When the Treaty of Paris was signed in 1783, the Americans stayed true to their agreement with Miralles and the Floridas were returned to Spain.  Through the web of treaties that made up the peace of 1783, Spain was awarded East and West Florida, and the United States was given free navigation on the Mississippi River, though the two nations did not sign a treaty together.  Immediately following the peace, a dispute arose between the United States and Spain over the southern borders and the Mississippi River.  Rendón, a temporary appointment as replacement for Miralles, was superseded by Diego de Gardoqui, who became the first official Spanish Ambassador to the United States.  Gardoqui and the Spanish government believed that if they did not contain the United States, the latter’s territorial ambitions would threaten the Spanish empire in North America.  Although Miralles had maintained a close relationship with many of the founding fathers, his efforts were quickly forgotten as the two nations contested the terms of the peace agreements.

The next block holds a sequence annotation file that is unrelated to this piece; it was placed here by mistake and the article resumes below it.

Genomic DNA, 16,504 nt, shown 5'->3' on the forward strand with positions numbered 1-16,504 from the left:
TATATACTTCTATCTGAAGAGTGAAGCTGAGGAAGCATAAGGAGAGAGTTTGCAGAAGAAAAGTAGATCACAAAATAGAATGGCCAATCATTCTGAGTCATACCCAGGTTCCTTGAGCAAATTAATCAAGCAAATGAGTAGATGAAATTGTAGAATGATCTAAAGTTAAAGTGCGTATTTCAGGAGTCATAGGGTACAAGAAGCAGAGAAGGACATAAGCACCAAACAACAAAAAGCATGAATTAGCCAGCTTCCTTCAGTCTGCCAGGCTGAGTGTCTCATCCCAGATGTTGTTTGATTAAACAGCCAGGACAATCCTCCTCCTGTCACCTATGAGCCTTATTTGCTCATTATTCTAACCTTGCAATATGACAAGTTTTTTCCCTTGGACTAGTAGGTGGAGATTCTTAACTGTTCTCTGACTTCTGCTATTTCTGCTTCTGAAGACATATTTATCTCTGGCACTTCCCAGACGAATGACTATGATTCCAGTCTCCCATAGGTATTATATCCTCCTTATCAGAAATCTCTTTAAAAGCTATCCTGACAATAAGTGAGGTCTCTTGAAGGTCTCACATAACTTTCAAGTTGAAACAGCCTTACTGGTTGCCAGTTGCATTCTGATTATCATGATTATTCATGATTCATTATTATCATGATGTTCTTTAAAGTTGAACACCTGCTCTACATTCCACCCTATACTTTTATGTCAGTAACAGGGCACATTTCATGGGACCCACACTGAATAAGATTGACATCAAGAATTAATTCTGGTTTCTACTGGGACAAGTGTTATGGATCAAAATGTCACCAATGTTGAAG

The border of the United States extended to the Mississippi River after the Revolutionary War, though the outlet to the sea, at New Orleans, lay in Spanish territory.  The Spanish government, anxious over the possibility of the new nation gaining too much power and influence on the frontier, closed the lower part of the river to American shipping.  The two nations continued to struggle for position, but did not reach an agreement for over a decade.  It is easy to imagine Miralles and Washington discussing the issue in friendly terms, easing the tensions that were quickly building in his absence.